Oregon’s Business Energy Tax Credit
Over the last several years, one of the most pressing issues facing
Oregon businesses has been the drastic increase in the cost of energy.
As a result, there have been increased governmental efforts to develop
alternative energy forms to reduce dependence on foreign energy sources
while also reducing our impact on the environment. These efforts are
driven, in part, through state tax incentives. One of the most often-claimed
incentives provided by the Oregon legislature is the Business Energy Tax
The BETC encourages Oregonians to produce and use renewable
energy, and is available to those who invest in energy conservation,
recycling, renewable energy resources, and less-polluting transportation
fuels used in their trade or business. In summary, the BETC is equal to
thirty-fi ve (35%) percent of the eligible project costs, or, the incremental
cost of the system or equipment beyond standard practice. The BETC
credit may offset either individual tax or corporate income excise tax, and
is spread out over fi ve years: ten (10%) percent in the fi rst and second
years, and fi ve (5%) percent each year thereafter. If you are unable to
utilize the BETC credit in a given year, you may carry the credit forward
for up to eight years.
For most taxpayers, the BETC functions in one of two ways. The
fi rst method is called the “Straight Tax Credit Option.” Here, the taxpayer
receives a state income tax credit of up to 50% of qualifi ed capital costs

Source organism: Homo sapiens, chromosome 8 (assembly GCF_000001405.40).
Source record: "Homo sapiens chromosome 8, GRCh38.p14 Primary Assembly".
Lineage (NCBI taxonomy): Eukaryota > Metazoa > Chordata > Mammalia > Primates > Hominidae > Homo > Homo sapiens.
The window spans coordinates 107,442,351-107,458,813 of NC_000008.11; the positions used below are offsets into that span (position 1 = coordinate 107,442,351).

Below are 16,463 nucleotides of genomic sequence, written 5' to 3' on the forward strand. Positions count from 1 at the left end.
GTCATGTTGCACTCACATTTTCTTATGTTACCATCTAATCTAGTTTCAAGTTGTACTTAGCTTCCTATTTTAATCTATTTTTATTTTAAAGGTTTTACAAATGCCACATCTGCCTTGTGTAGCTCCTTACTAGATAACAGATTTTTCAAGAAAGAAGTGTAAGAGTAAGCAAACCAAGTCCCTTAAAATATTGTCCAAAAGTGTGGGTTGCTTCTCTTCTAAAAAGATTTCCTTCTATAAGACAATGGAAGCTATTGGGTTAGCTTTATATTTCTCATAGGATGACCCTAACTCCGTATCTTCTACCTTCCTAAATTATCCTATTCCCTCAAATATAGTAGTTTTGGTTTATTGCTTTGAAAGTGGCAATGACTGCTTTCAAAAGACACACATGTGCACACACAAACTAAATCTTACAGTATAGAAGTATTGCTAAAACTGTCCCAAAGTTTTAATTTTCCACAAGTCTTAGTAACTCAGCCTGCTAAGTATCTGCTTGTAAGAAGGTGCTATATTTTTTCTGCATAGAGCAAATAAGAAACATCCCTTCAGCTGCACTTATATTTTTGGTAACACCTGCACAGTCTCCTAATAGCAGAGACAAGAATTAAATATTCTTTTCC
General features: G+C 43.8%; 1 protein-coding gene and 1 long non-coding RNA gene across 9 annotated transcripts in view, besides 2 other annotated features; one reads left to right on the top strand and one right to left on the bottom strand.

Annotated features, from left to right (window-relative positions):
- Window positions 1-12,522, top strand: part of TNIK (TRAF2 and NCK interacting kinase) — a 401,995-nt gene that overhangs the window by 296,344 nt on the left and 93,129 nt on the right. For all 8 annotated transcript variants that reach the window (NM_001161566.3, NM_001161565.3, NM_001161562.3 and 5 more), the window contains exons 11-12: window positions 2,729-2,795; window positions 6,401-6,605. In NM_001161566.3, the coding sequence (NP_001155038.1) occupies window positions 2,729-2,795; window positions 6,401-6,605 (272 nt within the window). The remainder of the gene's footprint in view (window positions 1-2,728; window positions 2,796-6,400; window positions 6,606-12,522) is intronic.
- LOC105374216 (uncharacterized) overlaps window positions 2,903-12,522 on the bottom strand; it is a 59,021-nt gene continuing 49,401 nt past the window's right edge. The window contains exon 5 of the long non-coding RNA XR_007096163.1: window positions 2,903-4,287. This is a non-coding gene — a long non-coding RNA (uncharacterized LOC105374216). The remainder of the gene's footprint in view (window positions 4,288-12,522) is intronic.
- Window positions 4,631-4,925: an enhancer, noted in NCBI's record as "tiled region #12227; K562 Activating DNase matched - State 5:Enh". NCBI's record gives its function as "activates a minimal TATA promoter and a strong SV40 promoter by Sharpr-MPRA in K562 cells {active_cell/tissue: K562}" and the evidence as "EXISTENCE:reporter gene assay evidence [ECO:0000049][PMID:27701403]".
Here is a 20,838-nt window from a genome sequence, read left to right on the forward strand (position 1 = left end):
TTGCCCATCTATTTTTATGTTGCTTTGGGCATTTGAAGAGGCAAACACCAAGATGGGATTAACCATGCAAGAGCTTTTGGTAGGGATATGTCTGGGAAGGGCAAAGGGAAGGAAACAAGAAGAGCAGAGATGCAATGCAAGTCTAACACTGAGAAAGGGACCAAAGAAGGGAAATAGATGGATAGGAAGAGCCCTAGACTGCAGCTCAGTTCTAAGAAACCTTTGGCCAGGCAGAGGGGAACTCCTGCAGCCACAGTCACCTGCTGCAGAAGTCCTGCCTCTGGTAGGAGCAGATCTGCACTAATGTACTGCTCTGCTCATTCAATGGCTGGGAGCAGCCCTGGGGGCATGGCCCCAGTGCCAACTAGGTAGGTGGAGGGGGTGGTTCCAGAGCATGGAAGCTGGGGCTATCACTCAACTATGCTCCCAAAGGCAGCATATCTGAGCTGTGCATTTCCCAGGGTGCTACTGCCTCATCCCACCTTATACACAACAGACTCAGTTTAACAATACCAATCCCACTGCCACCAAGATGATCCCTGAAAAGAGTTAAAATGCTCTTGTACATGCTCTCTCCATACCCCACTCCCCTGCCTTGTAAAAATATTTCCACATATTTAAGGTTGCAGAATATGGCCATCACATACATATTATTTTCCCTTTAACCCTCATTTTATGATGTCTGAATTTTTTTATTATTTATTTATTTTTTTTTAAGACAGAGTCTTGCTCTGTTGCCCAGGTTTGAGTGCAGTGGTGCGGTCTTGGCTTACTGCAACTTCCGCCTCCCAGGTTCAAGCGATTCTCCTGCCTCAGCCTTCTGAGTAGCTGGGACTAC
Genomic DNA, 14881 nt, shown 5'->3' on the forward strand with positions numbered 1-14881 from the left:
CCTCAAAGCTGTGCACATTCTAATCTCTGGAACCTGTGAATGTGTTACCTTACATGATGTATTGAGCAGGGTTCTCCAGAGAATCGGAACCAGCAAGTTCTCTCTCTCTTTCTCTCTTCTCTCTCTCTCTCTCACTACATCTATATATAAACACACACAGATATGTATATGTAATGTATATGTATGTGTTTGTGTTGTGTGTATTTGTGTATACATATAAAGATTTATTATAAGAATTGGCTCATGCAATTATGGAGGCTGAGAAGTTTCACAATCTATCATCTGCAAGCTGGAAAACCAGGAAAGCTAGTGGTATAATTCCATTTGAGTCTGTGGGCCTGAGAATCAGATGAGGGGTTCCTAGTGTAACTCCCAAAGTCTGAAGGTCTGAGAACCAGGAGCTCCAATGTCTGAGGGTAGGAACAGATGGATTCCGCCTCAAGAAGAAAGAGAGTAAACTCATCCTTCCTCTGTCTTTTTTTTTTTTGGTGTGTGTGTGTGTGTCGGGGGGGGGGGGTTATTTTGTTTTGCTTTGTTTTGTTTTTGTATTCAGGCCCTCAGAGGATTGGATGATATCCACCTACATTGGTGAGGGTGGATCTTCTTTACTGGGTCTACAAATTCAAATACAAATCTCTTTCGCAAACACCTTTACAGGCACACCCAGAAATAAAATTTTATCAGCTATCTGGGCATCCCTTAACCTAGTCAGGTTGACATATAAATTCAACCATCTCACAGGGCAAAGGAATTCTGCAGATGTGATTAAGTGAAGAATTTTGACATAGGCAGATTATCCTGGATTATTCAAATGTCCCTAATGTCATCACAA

for renewable energy projects. The “eligible cost” for purposes of obtaining
the BETC is equal to the lesser of the facility cost or the maximum
eligible cost for a particular project as determined by the Oregon Department
of Energy (“DOE”). Depending on the type and size of a project,
along with the amount of increased effi ciency created by such project, the
maximum amount of eligible costs is capped at $20 million.
Eligible costs must be directly related to the project. Such costs
include equipment, engineering and design fees, materials, supplies and
installation. Loan fees, permits and legal fees also may be claimed. If
the total eligible costs of the project are $20,000 or less, the taxpayer may
receive a tax credit of up to $10,000 in the year of the project. If the total
eligible costs exceed $20,000, the taxpayer gets a credit of 10% of the
eligible costs for a period of fi ve years. If the tax credit in a particular year
exceeds your tax liability, you can carry forward the unused portion for up
to eight years.
The second way to take advantage of the BETC is by using the
“pass through” or “monetization” option. Here, the individual or business
transfers the credit to a third party in return for a lump-sum cash payment
upon project completion. The payment amount varies based on a “passthrough
rate,” which takes into account the BETC’s net present value (as
determined by the DOE). The pass through option may be advantageous
for businesses (with or without tax liability) that wish to reduce energy
costs while infusing capital into current projects.
Recently, the Oregon legislature extended the BETC to home
builder installed renewable energy systems, with an added credit for certain